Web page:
O'Born Contemporary



Curated by O'Born Contemporary's new Associate Director,
Rachel Anne Farquharson.

March 1 – March 30, 2013



Alex Fischer
John Monteith
Petrina Ng
Callum Schuster


A translation can be many things: It can be a conversion or transformation from one physical form to another, it can be a progression in biological stage, and it can even be, in the most geometric of terms, the movement of a shape along an axis. Within art's pedagogical premise, the most apt definition for translation might be the rendering of something into one's own language, semiotically or aesthetically. Viewed through this lens, geographies that are foreign, ideologies that are suspect, and modes of technology to which we find ourselves unwittingly beholden need a level plane upon which to exist in globalized society. The arrow of understanding, as Translation permits, rarely points in one direction, however. The exhibition provides recourse to how translations can also abet the fetishization of objects, enabling simple acts to suddenly become estranged.

Each artist in Translation confronts the banal, at once making it pliable to our understanding and relocating it in the realm of the monumental through inherently indexical material. Alex Fischer reappropriates digital imagery culled from today's archival internet abyss, exacting the terror of the sublime through an exposition of our dissolved communion with nature. As the artist's high-resolution content surpasses any interface capable of displaying the work in its "natural state", it is revealed that human vision has entered into stalemate with contemporary pixel acuity and printing technology. John Monteith transforms composite digital photography into a continuous film loop, a transubstantiation that exposes the foreign social and ideological landscape of North Korea as viscerally tangible, yet absent, unreachable, and indeterminate. Gazing at the visually noisy, obscured surveillance of Pyongyang, North Korea, June 5 101, 6:57 pm, the viewer's built knowledge of the world is challenged, rendering typical modes of socio-cultural analysis inapplicable. Here, digital photography reprinted as film is as much a facsimile as Petrina Ng's tapestries, where government-issued documents form the cartoon for customary cross-stitched rhetorical phrases or "words of wisdom". Heirloom Facsimile, the artist's tri-part work, explores not only the physical journey artefacts take as they are passed between relatives but also the way in which language and concepts translate between Eastern and Western socio-cultures, at times precipitating an unintentional propagandistic tone. Complimenting this work is a set of seven diamond forms felted from the archived fur of Ng's deceased childhood pet dog. Referencing the contemporary funerary practice of memorial diamonds-a product of compressed cremated ashes-these imitative gems are created though an analogous mechanism of compression, a gesture that playfully reveals the absurdity of the memorial. Furthering this exploration into remembrance, Callum Schuster creates abstracted daily journal entries by engaging with "artefacts of the day"-rusted metal shorn from a soy silo or sea urchin spines collected during his travels. The artist grinds these mundane objects down to particulate matter and suspends them in acrylic or varnish, simultaneously redefining paint as a medium and alluding to human's inclination to entrap mosquitoes in amber. His preservation of each day becomes a ritualistic and alchemical act as solid matter is translated into a medium that bears enhanced meaning. Bringing his metaphysical exercise back into the realm of lived space, Schuster also offers an infinity mirror portal, the optics of which bend and transform our eye's path into a quaternary dimension.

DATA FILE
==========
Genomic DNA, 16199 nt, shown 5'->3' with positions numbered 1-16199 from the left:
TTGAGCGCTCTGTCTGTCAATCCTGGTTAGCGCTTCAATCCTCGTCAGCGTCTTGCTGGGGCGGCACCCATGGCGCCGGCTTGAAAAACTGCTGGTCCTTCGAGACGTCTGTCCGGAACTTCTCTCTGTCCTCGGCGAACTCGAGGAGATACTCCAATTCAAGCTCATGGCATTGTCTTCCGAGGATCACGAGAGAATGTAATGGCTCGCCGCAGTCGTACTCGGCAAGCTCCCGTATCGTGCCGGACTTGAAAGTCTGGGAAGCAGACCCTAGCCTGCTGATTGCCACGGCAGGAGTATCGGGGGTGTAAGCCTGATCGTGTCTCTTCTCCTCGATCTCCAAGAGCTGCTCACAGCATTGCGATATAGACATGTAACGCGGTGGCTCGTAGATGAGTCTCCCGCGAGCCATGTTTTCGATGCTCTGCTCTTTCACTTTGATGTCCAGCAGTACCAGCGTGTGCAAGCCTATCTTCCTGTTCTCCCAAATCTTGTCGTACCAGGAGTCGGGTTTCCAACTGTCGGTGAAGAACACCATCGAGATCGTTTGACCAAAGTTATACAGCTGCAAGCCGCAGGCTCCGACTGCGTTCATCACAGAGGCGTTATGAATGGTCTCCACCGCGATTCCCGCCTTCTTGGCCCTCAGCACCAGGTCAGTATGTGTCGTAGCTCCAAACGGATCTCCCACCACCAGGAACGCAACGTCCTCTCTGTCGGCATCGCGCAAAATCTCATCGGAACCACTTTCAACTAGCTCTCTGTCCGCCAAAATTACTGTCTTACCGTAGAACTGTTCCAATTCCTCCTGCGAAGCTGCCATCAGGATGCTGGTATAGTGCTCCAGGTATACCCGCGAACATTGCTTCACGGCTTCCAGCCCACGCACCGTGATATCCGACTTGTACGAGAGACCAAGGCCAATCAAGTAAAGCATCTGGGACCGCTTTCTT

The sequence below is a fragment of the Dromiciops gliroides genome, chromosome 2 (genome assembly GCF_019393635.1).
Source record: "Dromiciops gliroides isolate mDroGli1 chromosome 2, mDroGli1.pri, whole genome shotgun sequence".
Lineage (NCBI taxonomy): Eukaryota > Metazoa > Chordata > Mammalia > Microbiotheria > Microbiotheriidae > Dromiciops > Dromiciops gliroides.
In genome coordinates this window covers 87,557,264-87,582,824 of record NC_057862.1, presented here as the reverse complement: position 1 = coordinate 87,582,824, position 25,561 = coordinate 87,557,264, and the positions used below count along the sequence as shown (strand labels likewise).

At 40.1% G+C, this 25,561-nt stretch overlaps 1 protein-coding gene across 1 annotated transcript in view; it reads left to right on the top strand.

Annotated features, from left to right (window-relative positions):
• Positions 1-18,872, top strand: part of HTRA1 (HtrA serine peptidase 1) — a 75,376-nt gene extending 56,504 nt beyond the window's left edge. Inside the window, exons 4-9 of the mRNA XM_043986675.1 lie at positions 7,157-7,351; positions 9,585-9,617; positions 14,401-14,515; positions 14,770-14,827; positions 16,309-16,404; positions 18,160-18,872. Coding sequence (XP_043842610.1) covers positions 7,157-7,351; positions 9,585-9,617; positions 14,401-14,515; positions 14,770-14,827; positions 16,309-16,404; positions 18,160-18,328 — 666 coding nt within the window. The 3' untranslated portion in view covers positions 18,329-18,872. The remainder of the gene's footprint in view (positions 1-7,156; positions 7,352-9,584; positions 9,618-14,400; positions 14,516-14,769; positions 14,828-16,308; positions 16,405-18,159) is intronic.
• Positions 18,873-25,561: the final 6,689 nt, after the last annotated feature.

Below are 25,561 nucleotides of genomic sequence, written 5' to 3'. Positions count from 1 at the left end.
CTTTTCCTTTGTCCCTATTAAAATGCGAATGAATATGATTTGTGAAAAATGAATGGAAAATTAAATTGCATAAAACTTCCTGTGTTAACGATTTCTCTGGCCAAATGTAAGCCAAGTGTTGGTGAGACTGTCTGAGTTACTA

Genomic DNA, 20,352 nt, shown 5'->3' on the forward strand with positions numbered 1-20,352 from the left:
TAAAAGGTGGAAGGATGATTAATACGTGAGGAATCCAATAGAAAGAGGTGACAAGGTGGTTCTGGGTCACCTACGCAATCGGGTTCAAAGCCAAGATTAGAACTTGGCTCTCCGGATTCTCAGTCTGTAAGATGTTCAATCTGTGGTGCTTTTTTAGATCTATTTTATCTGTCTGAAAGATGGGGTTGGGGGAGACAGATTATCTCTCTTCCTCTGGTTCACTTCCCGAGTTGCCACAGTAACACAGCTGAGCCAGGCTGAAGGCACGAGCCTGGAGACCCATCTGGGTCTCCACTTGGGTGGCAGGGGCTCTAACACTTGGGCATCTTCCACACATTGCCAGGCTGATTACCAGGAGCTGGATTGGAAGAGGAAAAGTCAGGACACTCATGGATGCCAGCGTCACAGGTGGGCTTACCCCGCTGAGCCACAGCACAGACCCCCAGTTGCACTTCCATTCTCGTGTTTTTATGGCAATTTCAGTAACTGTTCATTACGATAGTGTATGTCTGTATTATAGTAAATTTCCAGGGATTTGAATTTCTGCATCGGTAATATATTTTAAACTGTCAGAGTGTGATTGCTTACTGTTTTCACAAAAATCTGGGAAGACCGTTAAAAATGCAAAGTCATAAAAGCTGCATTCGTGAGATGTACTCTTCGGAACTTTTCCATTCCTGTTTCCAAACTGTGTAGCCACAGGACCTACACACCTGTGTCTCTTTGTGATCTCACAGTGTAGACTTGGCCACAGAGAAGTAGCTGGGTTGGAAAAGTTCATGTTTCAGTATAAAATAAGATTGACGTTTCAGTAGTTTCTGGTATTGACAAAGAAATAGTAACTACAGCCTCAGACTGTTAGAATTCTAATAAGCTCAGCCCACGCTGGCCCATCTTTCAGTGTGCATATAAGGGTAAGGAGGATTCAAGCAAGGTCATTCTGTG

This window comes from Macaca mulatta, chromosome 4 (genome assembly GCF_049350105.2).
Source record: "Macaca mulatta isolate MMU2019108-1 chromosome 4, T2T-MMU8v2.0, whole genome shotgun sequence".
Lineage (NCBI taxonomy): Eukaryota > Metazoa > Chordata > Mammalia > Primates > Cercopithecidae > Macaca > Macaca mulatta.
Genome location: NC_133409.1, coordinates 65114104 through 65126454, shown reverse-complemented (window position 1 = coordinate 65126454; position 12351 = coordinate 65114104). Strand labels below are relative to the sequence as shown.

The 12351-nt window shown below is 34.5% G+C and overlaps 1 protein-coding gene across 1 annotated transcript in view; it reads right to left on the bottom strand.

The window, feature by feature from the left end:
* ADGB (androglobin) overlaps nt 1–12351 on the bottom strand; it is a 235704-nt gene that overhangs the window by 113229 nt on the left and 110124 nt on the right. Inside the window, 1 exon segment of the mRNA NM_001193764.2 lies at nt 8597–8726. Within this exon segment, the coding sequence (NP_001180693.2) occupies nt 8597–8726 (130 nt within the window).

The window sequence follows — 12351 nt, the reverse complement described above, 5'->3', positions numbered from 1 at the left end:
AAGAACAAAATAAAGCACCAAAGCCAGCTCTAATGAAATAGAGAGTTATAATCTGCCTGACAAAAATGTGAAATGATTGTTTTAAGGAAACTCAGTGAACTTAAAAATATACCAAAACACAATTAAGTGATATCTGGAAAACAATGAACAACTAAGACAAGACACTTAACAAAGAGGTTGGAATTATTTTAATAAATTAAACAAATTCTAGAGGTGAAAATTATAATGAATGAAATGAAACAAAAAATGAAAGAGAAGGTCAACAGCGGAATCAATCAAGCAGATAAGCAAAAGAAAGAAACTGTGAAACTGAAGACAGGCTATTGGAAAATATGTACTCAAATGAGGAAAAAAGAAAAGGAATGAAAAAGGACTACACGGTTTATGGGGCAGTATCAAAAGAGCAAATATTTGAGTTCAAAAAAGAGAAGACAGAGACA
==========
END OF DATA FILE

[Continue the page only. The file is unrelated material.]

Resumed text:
In conversation, the artists in this exhibition aim to translate aspects of life, either by material or digital processes. Transformed in these ways, the landscapes of social, psychic, cultural, physical and political content breach the boundaries of ordinary experience, inciting their audience to new personal and collective understanding.

about the curator

Rachel Anne Farquharson is Associate Director of O'Born Contemporary, where she compliments and supports the Director's creative pursuits. While maintaining this role, Farquharson continues her practice as an essayist and curator. The Tate Britain has published her critical writings on the Gallery's new acquisitions and a monograph essay relating Brian Adam Douglas's cut paper images to choreographic revolutionary Pina Bausch was produced by DRAGO in 2011.

Farquharson is a regular feature contributor to C Magazine, having published an interpretive essay on Kerry Tribe in the fall of 2012. She also writes content for Carousel Magazine and the Huffington Post, critiquing both local and international exhibitions and artists. Over the past two years, she has published texts on O'Born Contemporary artists Alex Fischer and John Monteith in addition to moderating a round-table seminar with Kate McQuillen in conjunction with her 2011 solo exhibition, Conventional Weapons. Recently, as a part of "C Magazine|Conversations" at Art Toronto 2012, Farquharson conducted a public interview with artists Elle Flanders and Tamira Sawatzky (Public Studio) which focused on the social politics of architecture within visual art. Translation, a group exhibition opening at O'Born Contemporary in March 2013, will represent her first curated show at the gallery.

Farquharson read Modern and Contemporary Art History and Connoisseurship at Christie's Education, London, earning a First in her Master's Degree.